On October 24, the AQ Miller School of Journalism and Mass Communications will host several events related to Kansas State University’s sesquicentennial. The activities are part of the culmination of yearlong celebration and take place during Homecoming Week.
At 10:30 a.m., Jane P. Marshall will give the 14th annual Huck Boyd Lecture in Community Media, “Wildcats, Newspapers and Mulberry Pie: Stories from the Kitchen Table.” The lecture will be in university’s Alumni Center Ballroom.
Marshall is the author of “Teatime to Tailgates: 150 Years at the K-State Table.” Marshall, who has a home economics/journalism degree from Kansas State University and who was a newspaper editor and reporter for more than 25 years, grew up on a farm in the Kansas Flint Hills.
She teaches food writing and is the communications coordinator for the university’s College of Human Ecology. The lecture is free and open to the public.
A luncheon will honor Dolph Simons Jr., chairman of the World Company in Lawrence, and Gary Shorman, president and CEO of Eagle Communications Inc., and Bob Schmidt, chairman and retired president and CEO of Eagle Communications. Eagle Communications is a Kansas-based broadband services and media company with corporate headquarters in Hays.
The three men will receive Kansas Leader of the Year awards in community journalism.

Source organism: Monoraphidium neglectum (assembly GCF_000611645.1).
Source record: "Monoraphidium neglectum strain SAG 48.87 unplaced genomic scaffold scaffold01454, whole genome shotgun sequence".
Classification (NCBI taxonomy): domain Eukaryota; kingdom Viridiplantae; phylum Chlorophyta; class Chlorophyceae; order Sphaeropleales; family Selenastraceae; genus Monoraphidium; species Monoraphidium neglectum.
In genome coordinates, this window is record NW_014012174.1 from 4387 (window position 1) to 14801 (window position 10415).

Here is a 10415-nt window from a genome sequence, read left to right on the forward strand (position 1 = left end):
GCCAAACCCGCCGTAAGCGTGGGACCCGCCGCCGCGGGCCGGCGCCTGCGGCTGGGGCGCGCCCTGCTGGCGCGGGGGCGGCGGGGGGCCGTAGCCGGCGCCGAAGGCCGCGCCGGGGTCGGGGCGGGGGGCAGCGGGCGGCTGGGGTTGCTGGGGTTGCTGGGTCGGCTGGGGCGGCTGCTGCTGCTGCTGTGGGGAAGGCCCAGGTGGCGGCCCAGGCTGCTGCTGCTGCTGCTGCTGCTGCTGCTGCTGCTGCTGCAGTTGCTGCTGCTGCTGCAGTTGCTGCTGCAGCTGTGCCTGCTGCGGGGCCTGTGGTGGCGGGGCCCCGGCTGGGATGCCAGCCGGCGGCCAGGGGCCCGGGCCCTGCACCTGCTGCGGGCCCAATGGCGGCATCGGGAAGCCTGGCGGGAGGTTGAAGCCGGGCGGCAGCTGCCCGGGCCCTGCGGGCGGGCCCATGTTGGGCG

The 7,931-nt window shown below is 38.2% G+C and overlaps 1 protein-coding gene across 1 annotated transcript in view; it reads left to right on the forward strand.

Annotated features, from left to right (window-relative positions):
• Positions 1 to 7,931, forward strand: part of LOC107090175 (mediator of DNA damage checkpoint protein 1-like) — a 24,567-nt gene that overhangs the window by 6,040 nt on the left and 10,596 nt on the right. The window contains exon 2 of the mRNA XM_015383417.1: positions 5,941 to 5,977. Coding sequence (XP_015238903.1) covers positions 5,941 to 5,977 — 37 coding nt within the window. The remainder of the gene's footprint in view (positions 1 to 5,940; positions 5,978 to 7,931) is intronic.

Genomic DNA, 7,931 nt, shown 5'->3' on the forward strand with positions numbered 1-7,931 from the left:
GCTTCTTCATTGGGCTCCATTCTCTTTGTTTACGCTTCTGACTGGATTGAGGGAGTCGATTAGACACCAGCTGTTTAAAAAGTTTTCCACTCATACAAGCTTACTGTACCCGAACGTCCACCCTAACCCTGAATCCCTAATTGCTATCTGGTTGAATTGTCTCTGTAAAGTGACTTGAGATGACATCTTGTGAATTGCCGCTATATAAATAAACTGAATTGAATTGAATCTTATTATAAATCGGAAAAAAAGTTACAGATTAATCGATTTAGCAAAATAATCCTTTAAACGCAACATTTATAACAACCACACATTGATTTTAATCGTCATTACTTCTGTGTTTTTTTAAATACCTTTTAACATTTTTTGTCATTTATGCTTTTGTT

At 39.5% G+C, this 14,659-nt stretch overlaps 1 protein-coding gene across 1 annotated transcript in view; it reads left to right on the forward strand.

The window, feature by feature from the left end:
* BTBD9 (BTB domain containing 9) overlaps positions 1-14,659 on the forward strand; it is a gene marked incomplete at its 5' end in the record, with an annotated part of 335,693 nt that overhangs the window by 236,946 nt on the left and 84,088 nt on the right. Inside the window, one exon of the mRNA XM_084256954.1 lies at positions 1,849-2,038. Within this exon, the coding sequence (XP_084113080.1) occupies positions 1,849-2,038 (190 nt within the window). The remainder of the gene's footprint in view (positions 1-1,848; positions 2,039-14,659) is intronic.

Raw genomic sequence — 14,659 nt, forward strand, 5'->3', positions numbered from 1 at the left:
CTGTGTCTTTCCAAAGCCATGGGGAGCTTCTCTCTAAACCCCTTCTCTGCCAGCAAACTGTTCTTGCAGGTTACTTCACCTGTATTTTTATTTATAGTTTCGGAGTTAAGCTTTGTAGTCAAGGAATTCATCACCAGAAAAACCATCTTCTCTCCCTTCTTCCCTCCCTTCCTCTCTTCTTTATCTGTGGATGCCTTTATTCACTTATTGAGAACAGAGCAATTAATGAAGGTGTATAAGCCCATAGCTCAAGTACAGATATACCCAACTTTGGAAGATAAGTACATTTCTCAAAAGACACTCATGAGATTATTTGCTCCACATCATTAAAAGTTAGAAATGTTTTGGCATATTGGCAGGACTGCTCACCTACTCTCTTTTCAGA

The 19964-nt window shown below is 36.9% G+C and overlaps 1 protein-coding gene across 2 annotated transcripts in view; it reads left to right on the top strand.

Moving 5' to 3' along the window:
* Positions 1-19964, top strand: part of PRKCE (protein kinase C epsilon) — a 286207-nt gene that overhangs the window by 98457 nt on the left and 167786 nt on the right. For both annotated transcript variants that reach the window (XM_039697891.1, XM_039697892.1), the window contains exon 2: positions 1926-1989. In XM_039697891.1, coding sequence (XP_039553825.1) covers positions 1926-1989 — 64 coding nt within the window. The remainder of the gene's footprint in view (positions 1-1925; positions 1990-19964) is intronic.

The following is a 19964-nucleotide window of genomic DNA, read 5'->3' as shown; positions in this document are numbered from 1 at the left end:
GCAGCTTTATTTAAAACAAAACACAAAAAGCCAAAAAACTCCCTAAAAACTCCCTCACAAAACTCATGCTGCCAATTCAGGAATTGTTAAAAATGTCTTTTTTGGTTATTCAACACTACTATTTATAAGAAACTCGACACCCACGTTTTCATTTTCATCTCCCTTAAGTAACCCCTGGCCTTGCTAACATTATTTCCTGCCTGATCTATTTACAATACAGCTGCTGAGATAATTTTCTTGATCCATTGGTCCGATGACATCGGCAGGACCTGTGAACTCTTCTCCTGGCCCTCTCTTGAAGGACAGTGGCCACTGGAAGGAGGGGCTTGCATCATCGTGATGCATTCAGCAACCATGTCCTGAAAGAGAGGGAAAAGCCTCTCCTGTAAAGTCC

The awards are given by the Huck Boyd National Institute for Rural Development and the Huck Boyd National Center for Community Media, both based at Kansas State University.
The luncheon also honors Richard Fatherley, the late program director of WHB Radio in Kansas City in the “Top 40” radio era. David MacFarland, Kansas State University associate professor emeritus of journalism and mass communications, and other fellow historians recently completed a book that Fatherley had begun before his death. The book, “The Birth of Top 40 Radio,” will be released by McFarland Publishing later this fall.
In the afternoon, the Great Plains Radio History Symposium will focus on Kansas State University’s contributions to radio.
Ralph and Mary Ellen Titus will discuss the history of KSAC/KKSU. Ralph Titus was a longtime KSAC program director and manager and the only person to win the Kansas Association of Broadcasters award for classical music DJ. Mary Ellen Titus is writing a history of the station. A panel of former and current staff members will talk about working at the station.
In addition, a panel of former and current staff members of student radio station KSDB will share their experiences working at that station.
The symposium is from 1 to 5 p.m. in the Hemisphere Room of Hale Library. It is free and open to the public. Attendees will be able to view the sesquicentennial exhibit, “Generations of Success: K-State History in Special Collections,” in the gallery adjacent to the Hemisphere Room.
The lecture is sponsored by the Huck Boyd National Center for Community Media in the A.Q. Miller School of Journalism and Mass Communications, and the symposium is sponsored by the center, K-State Libraries and the Huck Boyd National Institute for Rural Development.